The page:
Hometown Loyalty: Will Fauquier County Always Be Home?

Students who grow up in small towns will oftentimes repeat the same generational cycle. They grow up, graduate, move away, and never look back. Of course, there is always a select number of people that choose to return to their hometown for whatever reason. There are many people today who grew up in Fauquier County and still choose to live here. However, the number of people returning to live in Fauquier County seems to be dwindling down each year. There is a multitude of reasons for this; cost of living, lack of activities for young people, and traditional viewpoints, to name a few of them.

Although in general, the county has seen a spike in population growth over the past few years; the new residents are mostly over the age of 30. This can, of course, be attributed to government occupations in Washington, D.C., and surrounding areas. But the attitudes that most young people hold towards their own community should be of concern to leaders. They should feel inclined to provide opportunities that cater to younger generations in order for them to want to live here.

Students at Liberty felt hopeful to express some of their frustrations with living in Fauquier County that are the driving factors behind their decisions to eventually leave. Some of the reasons were simple, such as wanting to see other places in the world.

“I do not plan on coming back because it’s my dream to travel one day,” said sophomore Lauren Garber.

Other sentiments were more profound, with some students communicating the heightened struggles that the most vulnerable members of the community face in such a rural area.

“I do not plan on returning. I dislike that there is a lack of inclusivity and/or exposure to other cultures in our communities and there aren’t many safe spaces for marginalized groups such as people of color or members of the LGBTQ+ community, and these individuals often feel ostracized,” said senior Kendra Walker.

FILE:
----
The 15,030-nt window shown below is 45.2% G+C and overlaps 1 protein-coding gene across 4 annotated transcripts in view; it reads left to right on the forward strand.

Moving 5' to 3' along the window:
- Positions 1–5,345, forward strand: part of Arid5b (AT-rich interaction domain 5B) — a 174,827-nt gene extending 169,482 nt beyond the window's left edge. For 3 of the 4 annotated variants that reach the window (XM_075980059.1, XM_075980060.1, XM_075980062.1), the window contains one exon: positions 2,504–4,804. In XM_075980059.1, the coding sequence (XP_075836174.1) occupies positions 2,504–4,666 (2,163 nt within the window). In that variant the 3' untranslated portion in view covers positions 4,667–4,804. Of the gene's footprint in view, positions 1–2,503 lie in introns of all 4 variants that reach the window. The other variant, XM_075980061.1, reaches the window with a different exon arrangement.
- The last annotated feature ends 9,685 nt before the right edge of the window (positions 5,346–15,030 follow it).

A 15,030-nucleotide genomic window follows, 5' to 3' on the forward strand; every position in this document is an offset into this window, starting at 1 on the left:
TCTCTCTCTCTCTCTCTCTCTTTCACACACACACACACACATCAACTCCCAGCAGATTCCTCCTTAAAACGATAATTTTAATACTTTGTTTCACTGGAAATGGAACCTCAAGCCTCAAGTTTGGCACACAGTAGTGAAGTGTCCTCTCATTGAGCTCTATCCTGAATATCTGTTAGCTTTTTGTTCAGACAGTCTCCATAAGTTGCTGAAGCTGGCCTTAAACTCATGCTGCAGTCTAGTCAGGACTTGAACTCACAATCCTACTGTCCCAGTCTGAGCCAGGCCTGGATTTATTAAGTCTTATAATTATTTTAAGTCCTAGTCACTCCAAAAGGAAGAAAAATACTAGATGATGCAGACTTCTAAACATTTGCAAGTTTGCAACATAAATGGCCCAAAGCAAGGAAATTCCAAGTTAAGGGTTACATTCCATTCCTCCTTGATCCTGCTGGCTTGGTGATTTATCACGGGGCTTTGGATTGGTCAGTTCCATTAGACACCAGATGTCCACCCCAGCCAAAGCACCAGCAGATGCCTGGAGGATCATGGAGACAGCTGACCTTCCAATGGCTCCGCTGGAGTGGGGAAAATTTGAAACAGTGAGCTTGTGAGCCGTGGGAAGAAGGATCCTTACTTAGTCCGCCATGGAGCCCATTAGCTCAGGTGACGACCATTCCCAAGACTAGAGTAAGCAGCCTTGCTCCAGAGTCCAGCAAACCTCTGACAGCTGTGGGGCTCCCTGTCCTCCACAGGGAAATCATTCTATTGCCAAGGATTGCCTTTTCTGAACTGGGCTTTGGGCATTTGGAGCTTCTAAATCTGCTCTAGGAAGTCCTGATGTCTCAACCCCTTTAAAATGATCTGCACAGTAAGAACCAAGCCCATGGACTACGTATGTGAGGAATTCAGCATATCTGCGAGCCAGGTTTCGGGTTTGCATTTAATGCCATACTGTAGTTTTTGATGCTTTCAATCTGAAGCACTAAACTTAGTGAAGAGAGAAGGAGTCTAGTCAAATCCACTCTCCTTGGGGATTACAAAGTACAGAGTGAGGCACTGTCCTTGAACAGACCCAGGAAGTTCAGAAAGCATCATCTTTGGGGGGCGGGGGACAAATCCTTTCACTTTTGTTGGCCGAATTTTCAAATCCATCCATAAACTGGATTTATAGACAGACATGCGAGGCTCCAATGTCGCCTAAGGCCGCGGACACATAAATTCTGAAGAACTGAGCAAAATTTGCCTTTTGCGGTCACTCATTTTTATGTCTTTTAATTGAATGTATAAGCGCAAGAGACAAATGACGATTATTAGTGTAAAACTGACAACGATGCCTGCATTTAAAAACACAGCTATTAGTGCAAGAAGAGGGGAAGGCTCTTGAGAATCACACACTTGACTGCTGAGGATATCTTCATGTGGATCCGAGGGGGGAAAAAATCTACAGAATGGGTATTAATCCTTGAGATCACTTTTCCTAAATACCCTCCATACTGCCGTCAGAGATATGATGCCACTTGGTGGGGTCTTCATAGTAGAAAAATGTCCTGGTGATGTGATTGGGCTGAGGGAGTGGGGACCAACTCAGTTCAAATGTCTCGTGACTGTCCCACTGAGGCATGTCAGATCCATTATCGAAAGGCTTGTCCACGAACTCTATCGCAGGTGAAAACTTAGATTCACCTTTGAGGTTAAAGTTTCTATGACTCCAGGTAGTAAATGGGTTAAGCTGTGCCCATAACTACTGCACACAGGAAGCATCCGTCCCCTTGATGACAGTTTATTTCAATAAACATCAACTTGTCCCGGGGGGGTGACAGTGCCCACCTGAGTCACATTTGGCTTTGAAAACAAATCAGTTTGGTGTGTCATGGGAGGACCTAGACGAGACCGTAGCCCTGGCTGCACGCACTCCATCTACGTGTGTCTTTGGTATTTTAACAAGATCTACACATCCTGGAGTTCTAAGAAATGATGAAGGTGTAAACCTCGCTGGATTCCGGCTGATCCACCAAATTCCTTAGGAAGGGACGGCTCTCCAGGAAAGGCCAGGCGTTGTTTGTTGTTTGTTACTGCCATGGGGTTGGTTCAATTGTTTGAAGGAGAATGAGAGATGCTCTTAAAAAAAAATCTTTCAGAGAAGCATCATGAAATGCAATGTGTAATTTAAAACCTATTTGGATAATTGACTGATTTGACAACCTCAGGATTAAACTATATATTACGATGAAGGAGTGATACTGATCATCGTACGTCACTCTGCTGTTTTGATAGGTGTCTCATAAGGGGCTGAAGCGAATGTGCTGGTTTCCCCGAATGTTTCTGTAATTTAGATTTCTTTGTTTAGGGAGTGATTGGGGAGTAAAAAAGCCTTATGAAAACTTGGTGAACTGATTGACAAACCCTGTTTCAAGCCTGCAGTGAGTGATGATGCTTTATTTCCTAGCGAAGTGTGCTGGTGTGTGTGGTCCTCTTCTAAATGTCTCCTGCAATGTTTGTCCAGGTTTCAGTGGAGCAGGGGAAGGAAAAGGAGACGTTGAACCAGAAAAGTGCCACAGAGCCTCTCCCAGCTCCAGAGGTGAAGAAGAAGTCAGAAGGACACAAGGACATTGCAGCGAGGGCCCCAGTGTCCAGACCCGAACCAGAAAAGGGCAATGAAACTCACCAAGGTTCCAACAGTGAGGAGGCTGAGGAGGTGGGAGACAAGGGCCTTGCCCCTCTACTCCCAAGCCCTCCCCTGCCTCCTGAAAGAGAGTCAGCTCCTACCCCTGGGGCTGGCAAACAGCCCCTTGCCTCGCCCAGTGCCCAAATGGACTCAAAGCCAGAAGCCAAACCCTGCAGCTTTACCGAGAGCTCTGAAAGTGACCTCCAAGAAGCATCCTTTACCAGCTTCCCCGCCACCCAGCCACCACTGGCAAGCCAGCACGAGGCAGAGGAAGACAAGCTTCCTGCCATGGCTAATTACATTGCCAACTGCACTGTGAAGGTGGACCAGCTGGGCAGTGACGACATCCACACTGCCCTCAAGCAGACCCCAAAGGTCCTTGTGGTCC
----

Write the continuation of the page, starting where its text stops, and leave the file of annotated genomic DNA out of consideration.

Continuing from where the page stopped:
“There are a lot of toxic people and environments that I’ve come across. The strong political views can get overwhelming because there is a sharp divide within our community,” said freshman Bonnie Quansah.

Despite some of the situations students have encountered, some are still undecided about whether or not they would return to Fauquier County.

I don’t know [if I would return] yet. When I get to my senior year, I’ll know if I want to leave this place but for now, I don’t think I would come back. If [officials] could focus on making Bealeton a fun place to socialize, I would be happier. I like some of the people I’ve met here. There’s a variety of people from different backgrounds and I’ve just met a lot of cool people,” said Quansah.

On a more positive note, students also shared some of the things they enjoy about the area.

One thing I like about Fauquier County is the weather. I’m actually going to miss all the snow days and storms this area gets. I would like to return after college just to see how Fauquier County has changed over the years and to reconnect with friends that might be staying in-state,” said junior Jada Lessen.

“Something that I like about Fauquier County is the nature and the land,” said sophomore Anjoli Johnston.

A final message regarding some of the ways in which we can make this county more inviting towards younger generations, as well as just in general, in the words of a young, influential student.

“I feel that if we as a whole start encouraging compassion, inclusivity, and understanding toward different types of groups and cultures, as there are so many layers to unpack, rather than avoiding these conversations, that’s a start to ensure all communities can feel like they belong in Fauquier County,” said Walker.